My father was a wholesale distributor of three specialty produce items, each of which was sold at a different seasonal watermelons in the summer through September, wine grapes in October and Christmas trees in December. The summer of 1929 was so chilly that people didn’t buy our freight train carloads of watermelons. The economy was so lousy that the Slovenian, Hungarian, Italian and German factory workers weren’t buying their usual enormous quantities of wine grapes and a major snowstorm in Canada prevented the Christmas trees from being shipped on time. Prices skyrocketed and demand fell.
Remember that in those days there were no nursery trees grown and that Cleveland Jews had a near monopoly on the area’s Christmas tree markets!
We faced a long, hard winter after Christmas 1929 with no money coming in and a Great Depression with hundreds of thousands standing in soup lines. Only factory workers had any steady income.
There was no Social Security, no unemployment insurance, no minimum wage, no guarantees of back wages being paid, no Medicare.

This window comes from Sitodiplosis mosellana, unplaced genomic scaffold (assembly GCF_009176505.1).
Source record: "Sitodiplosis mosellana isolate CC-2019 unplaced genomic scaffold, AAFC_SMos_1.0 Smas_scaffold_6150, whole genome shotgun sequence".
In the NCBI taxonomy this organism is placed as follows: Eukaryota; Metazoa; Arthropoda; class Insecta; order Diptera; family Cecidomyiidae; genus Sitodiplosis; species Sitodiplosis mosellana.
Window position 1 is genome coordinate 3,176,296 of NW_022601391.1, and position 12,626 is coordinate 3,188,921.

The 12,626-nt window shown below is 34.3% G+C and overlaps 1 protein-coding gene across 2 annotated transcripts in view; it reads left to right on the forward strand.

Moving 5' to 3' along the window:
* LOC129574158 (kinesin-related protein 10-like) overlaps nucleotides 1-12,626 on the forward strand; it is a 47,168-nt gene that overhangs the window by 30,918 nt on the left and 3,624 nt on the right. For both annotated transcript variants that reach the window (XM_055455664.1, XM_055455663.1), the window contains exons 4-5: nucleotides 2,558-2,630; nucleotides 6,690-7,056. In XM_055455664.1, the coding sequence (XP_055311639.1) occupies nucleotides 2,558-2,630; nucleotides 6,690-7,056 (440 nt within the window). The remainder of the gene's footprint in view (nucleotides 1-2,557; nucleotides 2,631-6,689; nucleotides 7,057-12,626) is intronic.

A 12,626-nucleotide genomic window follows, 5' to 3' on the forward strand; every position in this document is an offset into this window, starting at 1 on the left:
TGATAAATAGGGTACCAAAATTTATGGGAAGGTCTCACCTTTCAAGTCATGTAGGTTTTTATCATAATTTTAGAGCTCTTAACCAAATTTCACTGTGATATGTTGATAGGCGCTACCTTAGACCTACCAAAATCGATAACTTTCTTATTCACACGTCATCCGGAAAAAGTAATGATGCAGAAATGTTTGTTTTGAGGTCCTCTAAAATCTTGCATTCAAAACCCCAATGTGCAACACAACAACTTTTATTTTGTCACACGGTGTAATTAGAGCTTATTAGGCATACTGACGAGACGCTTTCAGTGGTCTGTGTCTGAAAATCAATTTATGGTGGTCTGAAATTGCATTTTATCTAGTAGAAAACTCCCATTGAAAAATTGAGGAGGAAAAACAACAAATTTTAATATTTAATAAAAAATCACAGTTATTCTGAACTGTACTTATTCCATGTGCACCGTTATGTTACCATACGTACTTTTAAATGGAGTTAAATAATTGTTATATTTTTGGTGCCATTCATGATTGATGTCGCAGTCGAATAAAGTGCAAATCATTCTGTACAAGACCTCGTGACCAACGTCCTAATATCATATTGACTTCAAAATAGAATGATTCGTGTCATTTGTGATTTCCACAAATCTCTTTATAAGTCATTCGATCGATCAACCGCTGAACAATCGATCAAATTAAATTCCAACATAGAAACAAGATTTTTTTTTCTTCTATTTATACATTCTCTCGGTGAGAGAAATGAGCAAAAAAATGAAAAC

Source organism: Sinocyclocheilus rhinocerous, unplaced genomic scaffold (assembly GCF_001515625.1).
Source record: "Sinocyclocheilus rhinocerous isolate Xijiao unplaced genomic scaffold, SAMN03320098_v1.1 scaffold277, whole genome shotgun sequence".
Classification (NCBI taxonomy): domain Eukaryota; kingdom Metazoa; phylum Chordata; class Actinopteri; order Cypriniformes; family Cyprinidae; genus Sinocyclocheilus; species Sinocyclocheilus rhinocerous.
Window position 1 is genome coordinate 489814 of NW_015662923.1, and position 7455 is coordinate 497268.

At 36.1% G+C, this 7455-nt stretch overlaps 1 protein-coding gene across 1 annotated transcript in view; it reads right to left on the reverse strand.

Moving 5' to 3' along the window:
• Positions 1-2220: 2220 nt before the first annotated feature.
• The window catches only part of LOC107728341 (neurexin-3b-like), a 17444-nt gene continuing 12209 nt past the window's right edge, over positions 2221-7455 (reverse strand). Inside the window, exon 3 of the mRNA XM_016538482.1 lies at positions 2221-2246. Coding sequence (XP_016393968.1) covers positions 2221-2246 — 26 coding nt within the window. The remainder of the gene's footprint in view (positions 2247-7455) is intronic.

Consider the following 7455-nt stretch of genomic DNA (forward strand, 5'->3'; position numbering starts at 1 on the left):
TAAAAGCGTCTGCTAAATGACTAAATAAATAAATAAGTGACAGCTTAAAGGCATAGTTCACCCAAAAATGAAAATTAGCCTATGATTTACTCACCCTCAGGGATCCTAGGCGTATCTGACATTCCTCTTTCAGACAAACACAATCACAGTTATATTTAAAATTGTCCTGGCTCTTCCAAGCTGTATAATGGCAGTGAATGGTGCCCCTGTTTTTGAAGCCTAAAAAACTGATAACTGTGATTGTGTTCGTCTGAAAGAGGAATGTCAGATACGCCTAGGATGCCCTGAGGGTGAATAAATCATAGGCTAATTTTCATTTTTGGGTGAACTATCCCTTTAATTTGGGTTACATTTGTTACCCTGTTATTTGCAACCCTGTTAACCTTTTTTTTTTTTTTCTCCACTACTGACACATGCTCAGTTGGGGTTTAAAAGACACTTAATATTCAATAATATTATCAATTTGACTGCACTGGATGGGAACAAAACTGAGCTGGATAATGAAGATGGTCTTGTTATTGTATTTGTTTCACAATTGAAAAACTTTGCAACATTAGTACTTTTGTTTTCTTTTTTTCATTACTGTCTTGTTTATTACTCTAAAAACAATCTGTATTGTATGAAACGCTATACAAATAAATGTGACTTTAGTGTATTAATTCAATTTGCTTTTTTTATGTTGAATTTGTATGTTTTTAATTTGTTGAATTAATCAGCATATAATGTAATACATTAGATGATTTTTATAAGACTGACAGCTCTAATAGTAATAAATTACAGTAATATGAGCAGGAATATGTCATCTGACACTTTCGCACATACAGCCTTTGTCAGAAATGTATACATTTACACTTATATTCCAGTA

Like so many others, my parents turned to The Hebrew Free Loan Association but it insisted upon collateral. My mother gave her wedding ring so that we would literally have food on the table. This turned into a twice yearly occurrence in early winter and late spring for the next several years. When produce sales were good my mother would pay off the loan and retrieve her ring. During these years, her ring spent more time in the HFLA safe than on her finger!
When I think back to those times, I always wonder how my mother felt every time she had to give up her ring. The mere thought of this story makes me want to tell it over and over again because it was so meaningful in my life. It is a story I don’t want to forget. HFLA returned her ring each time knowing its personal significance, and that HFLA had permitted my mother and our family to maintain our dignity.
(Nowadays, HFLA no longer accepts jewelry as collateral.)